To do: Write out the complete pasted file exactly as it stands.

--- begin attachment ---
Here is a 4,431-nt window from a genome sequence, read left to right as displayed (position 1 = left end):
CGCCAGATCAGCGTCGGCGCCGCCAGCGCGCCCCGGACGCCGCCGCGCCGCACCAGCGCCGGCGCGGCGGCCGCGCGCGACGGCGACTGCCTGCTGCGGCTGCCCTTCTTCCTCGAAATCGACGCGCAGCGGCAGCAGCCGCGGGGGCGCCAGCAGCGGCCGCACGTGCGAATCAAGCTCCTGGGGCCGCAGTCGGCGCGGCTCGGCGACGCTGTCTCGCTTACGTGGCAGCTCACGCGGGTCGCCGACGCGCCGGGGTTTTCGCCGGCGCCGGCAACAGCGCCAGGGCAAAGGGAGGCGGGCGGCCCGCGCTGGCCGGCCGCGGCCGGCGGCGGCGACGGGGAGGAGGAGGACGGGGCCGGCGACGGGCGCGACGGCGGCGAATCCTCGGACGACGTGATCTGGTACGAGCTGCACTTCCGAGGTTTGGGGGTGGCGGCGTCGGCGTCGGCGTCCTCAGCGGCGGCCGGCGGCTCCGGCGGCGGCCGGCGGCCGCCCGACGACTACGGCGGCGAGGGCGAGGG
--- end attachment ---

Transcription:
Here is a 4,431-nt window from a genome sequence, read left to right as displayed (position 1 = left end):
CGCCAGATCAGCGTCGGCGCCGCCAGCGCGCCCCGGACGCCGCCGCGCCGCACCAGCGCCGGCGCGGCGGCCGCGCGCGACGGCGACTGCCTGCTGCGGCTGCCCTTCTTCCTCGAAATCGACGCGCAGCGGCAGCAGCCGCGGGGGCGCCAGCAGCGGCCGCACGTGCGAATCAAGCTCCTGGGGCCGCAGTCGGCGCGGCTCGGCGACGCTGTCTCGCTTACGTGGCAGCTCACGCGGGTCGCCGACGCGCCGGGGTTTTCGCCGGCGCCGGCAACAGCGCCAGGGCAAAGGGAGGCGGGCGGCCCGCGCTGGCCGGCCGCGGCCGGCGGCGGCGACGGGGAGGAGGAGGACGGGGCCGGCGACGGGCGCGACGGCGGCGAATCCTCGGACGACGTGATCTGGTACGAGCTGCACTTCCGAGGTTTGGGGGTGGCGGCGTCGGCGTCGGCGTCCTCAGCGGCGGCCGGCGGCTCCGGCGGCGGCCGGCGGCCGCCCGACGACTACGGCGGCGAGGGCGAGGG